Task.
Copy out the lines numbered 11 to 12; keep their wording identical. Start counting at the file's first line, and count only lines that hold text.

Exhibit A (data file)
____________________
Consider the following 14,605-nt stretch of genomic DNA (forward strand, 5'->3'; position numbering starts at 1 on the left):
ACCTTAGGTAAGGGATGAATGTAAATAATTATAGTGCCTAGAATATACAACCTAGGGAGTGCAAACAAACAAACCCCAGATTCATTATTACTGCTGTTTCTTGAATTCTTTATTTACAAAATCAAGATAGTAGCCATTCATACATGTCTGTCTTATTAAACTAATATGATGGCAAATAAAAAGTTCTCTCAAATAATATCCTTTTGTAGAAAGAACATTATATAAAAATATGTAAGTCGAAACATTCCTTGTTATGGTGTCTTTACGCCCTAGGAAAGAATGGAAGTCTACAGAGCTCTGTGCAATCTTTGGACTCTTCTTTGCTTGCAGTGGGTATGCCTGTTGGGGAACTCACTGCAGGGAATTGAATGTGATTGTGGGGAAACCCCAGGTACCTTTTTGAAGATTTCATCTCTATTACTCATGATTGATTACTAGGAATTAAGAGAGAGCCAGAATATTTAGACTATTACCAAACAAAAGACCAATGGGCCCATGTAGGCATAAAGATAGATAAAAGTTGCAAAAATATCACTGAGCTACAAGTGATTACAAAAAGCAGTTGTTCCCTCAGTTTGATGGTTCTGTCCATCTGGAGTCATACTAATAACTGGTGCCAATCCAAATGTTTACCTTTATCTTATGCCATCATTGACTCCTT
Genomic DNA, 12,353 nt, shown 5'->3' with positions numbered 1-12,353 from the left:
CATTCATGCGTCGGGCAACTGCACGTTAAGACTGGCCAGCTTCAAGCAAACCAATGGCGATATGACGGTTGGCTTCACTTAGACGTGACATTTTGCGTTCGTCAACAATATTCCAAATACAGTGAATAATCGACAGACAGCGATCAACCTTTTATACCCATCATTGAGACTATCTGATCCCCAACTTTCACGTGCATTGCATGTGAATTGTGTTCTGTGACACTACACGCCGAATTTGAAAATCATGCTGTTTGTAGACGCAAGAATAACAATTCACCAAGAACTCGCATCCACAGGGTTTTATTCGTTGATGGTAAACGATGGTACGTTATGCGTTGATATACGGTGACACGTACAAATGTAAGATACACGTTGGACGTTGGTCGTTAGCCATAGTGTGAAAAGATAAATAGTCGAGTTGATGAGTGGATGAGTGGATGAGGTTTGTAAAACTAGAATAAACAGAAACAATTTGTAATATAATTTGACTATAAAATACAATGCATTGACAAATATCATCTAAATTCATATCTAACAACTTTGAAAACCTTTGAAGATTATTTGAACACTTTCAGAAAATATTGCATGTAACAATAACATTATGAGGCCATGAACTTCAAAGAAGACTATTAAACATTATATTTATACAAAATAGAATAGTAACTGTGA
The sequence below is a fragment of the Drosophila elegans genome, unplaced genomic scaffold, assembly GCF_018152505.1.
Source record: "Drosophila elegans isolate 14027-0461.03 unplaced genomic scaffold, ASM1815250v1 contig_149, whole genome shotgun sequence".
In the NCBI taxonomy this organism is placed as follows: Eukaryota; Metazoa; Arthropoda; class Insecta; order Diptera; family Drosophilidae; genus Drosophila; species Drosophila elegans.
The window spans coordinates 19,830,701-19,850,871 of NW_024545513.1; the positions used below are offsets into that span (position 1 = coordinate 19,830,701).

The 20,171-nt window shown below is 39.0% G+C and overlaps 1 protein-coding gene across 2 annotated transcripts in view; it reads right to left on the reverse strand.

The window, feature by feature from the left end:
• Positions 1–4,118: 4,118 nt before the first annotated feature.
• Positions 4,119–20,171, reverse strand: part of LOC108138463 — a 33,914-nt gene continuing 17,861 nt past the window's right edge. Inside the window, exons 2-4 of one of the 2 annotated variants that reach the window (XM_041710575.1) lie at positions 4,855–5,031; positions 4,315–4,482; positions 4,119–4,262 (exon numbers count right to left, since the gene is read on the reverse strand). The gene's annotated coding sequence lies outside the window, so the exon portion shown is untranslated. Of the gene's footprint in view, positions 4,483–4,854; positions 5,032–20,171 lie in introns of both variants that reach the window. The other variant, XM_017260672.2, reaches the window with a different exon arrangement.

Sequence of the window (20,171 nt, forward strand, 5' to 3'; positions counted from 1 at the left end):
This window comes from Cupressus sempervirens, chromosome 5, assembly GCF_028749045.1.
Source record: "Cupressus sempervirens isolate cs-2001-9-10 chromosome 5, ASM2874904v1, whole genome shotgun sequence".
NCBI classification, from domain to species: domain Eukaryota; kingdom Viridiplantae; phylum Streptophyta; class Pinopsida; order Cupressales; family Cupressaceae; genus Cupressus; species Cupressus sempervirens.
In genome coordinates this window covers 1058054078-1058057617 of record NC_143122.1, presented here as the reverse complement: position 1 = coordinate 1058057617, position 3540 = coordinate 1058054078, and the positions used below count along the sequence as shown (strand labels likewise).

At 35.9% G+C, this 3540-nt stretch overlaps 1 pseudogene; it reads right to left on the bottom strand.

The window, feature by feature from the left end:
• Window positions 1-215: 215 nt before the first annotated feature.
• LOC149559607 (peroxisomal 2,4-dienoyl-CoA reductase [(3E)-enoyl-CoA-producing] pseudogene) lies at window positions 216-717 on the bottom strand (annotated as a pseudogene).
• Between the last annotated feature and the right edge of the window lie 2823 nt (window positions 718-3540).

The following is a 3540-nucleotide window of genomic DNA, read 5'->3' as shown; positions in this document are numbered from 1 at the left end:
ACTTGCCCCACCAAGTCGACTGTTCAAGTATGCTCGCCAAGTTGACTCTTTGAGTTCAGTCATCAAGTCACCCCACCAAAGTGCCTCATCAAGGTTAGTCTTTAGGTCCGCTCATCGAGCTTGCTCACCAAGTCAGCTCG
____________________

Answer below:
• Positions 1–4,118: 4,118 nt before the first annotated feature.
• Positions 4,119–20,171, reverse strand: part of LOC108138463 — a 33,914-nt gene continuing 17,861 nt past the window's right edge. Inside the window, exons 2-4 of one of the 2 annotated variants that reach the window (XM_041710575.1) lie at positions 4,855–5,031; positions 4,315–4,482; positions 4,119–4,262 (exon numbers count right to left, since the gene is read on the reverse strand). The gene's annotated coding sequence lies outside the window, so the exon portion shown is untranslated. Of the gene's footprint in view, positions 4,483–4,854; positions 5,032–20,171 lie in introns of both variants that reach the window. The other variant, XM_017260672.2, reaches the window with a different exon arrangement.